Education is a key role of the WWF and the interactive Learning Zone will enrich learning for the public, students, officials, and visiting businesses – creating opportunities for additional funding.


WWF’s small IT team needed additional technical skills to design and implement the full solution. The organisation wanted to improve collaboration among employees, and communication with representatives in the field, as well as with policymakers, organisations, and other WWF offices.

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Shared passion for sustainability

Dimension Data is passionate about sustainability. Our vision is of a future where ICT is used for not only economic, but also environmental and social benefit. The Living Planet Centre embraces this vision. Our strategic planning, consulting, and collaboration skills, supported by creative thinking have helped WWF achieve its goals for a new building. In addition, our long-standing partnership with Cisco allowed us to work collaboratively to create the complete solution for WWF.


Transform, integrate, operate

Dimension Data initiated a programme to transform, integrate, and operate systems across a range of solutions:

  • The majority of the IT network infrastructure was provided by Cisco and several aspects reused from the London 2012 Olympic Games, which forms part of Cisco’s long-term Olympic legacy.
  • Dimension Data’s expertise and services helped to design and implement the Centre’s infrastructure.
  • The deliberately small server room is cooled by a ground-source heat pump rather than by conventional refrigeration, saving energy.
  • The secure, resilient, virtualised data centre with optimised storage services allows real-time monitoring of applications. Dimension Data’s design and implementation of the data centre requires minimal management, freeing up WWF’s time and resources.
  • A unified collaboration system incorporating Cisco’s Jabber softphone, Bluetooth headsets, video functionality, and secure remote access has been introduced. This provides flexibility for employees without the unnecessary overhead of phones on every desk.
  • The robust wireless network means employees and visitors can communicate via social media, mobile, tablet, and laptop devices, and allows more flexible use of office space. With employees using mobile working rather than a fixed desk, fewer desks are required for more people. This equates to lower costs and reduced energy usage.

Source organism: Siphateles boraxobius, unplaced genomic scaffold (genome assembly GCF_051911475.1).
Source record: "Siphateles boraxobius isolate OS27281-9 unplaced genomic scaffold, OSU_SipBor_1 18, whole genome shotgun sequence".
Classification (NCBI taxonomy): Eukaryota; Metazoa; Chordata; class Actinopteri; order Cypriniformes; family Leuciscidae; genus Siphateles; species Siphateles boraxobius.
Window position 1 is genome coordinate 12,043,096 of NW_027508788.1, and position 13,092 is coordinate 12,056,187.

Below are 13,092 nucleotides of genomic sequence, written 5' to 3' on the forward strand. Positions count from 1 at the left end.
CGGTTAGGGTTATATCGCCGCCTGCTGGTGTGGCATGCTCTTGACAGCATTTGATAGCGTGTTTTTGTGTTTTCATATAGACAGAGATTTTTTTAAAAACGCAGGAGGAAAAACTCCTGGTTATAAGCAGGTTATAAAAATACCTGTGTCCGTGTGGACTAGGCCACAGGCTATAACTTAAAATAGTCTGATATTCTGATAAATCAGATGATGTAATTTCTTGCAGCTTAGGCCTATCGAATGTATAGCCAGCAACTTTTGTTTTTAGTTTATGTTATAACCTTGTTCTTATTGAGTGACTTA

• The new mobile technologies mean WWF employees can work efficiently at home. Additionally, videoconferencing allows better communications between WWF-UK sites, and enables it to assemble experts in different ways and in varying geographies.
  • Dimension Data’s professional services and training expertise ensured that WWF’s employees were able to fully utilise and appreciate the capabilities of the solution.
  • In the event of a technology failure, Dimension Data will provide operational support within agreed service levels – Dimension Data’s office is even close enough for its support staff to arrive by bicycle, reducing CO2 emissions further!
  • Dimension Data gifted its consultancy time for the project’s design. Additionally, Dimension Data provides guidance at WWF steering committees, which safeguards the Living Planet Centre’s technology showcase credentials.
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New technologies, new future

Using the new technology has allowed WWF to:

  • move away from paper-based systems
  • use instant messaging rather than email for greater collaboration
  • reduce travel to meetings by using videoconferencing
  • manage outcomes rather than employee attendance
  • create flexible working locations to improve creativity and collaboration

  • reduce the number of desks, hardware, and office space
  • move away from desk-based working to mobile, improving collaboration and work-life balance